What an iSCSI Enterprise Target kernel message really means
iscsi_trgt: scsi_cmnd_start(1045) Unsupported 15
iscsi_trgt: cmnd_skip_pdu(454) e0da9005 1c 15 32
(The numbers in brackets will vary from IET version to version; they are line numbers in the source code of IET's kernel module.)
What this actually means is best summarized as '
unsupported or unimplemented SCSI opcode 0x15'. How important this
is depends on what SCSI opcode 0x15 turns out to be and how much your
initiator machine cares about having it supported (and what happens
if it's not). Sometimes everything will go on without problems, but
at other times this is the prelude to a nasty explosion because your
initiator really does need that particular SCSI operation.
The most convenient breakdown that I know of for what SCSI opcode
has what hex value is
include/scsi/scsi.h in the Linux kernel
source; you can see it online here.
Or there's also the handy Wikipedia page (silly me for not looking
there before now), which even links to explanations of some of the opcodes.
The ones that I've seen in our environment are:
- 0x15 (MODE SELECT); sent
by ZFS to try to turn on disk write caches. IET doesn't support
the initiator changing whatever write caching the target has set up
(or any of the other things theoretically settable in SCSI mode pages).
- 0x4d (LOG SENSE),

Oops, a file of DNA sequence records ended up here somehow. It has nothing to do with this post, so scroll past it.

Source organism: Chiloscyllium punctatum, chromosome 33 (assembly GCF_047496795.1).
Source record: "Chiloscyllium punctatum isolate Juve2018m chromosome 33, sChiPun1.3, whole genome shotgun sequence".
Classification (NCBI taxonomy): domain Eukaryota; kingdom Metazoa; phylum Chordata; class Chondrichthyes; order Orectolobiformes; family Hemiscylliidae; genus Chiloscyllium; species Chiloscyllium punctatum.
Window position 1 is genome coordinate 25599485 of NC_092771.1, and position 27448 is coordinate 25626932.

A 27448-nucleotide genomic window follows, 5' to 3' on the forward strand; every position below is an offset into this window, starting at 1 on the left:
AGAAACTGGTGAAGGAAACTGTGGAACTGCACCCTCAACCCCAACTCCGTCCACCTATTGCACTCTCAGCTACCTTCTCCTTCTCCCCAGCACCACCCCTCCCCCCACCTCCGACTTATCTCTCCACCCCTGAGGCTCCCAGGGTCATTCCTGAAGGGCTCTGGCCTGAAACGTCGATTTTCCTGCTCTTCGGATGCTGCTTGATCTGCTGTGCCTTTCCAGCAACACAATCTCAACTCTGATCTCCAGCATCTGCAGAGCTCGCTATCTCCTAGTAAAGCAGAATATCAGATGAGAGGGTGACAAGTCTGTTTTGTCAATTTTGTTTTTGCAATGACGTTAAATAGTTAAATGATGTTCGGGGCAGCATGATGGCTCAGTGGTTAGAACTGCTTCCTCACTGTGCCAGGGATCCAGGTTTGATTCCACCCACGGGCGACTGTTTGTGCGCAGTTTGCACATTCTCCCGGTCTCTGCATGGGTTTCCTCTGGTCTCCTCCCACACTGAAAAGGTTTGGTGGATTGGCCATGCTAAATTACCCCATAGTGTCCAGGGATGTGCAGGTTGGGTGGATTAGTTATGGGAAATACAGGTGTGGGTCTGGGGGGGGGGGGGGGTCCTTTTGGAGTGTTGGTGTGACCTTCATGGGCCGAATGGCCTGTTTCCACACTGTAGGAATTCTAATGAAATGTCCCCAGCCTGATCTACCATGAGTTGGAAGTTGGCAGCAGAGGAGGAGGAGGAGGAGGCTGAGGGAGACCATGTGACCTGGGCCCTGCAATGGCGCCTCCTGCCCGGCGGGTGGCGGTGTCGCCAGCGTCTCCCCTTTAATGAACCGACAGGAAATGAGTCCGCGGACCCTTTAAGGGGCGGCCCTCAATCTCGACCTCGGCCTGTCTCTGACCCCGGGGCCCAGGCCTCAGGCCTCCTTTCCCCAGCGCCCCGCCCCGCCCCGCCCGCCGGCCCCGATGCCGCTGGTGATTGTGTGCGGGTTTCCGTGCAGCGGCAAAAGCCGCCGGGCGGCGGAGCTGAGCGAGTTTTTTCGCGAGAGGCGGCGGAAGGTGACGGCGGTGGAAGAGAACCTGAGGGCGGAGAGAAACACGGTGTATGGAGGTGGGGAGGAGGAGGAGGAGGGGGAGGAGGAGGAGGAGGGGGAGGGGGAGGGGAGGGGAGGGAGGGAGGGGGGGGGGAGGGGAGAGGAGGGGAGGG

presumably because the Solaris initiator is trying to check for disk
errors. Fortunately we are already doing that on the iSCSI backends
- 0x5e (PERSISTENT RESERVE IN); this is a query, so the Solaris initiators may be trying to see if there is cluster storage fencing in effect.
So far, none of these have turned out to be essential for us.
(The situation with ZFS, IET, and write caches is beyond the scope of this entry, but ZFS's inability to nominally enable the nominal disk write caches is not currently a problem for us.)
Sidebar: the exact format of this message
For my future reference: the number after the
Unsupported is the SCSI
opcode byte, in hex. The
cmd_skip_pdu numbers are all in hex and
are, in order, the command's initiator task tag (ITT), the command's
iSCSI opcode, the SCSI opcode byte, and the iSCSI PDU's data size. The
names are the names of the functions in the IET kernel module that print
these errors (and as mentioned, the number in the brackets is the line
number in the source code).
(Note that iSCSI opcodes are not the same thing as SCSI opcodes. Welcome to the 'enterprise' madness that is iSCSI.)
iSCSI opcodes probably mean something to people who know the
protocol, but for people like me they are basically opaque
and probably unimportant. The IET source has a list of them
kernel/iscsi_hdr.h, augmented with some aliases by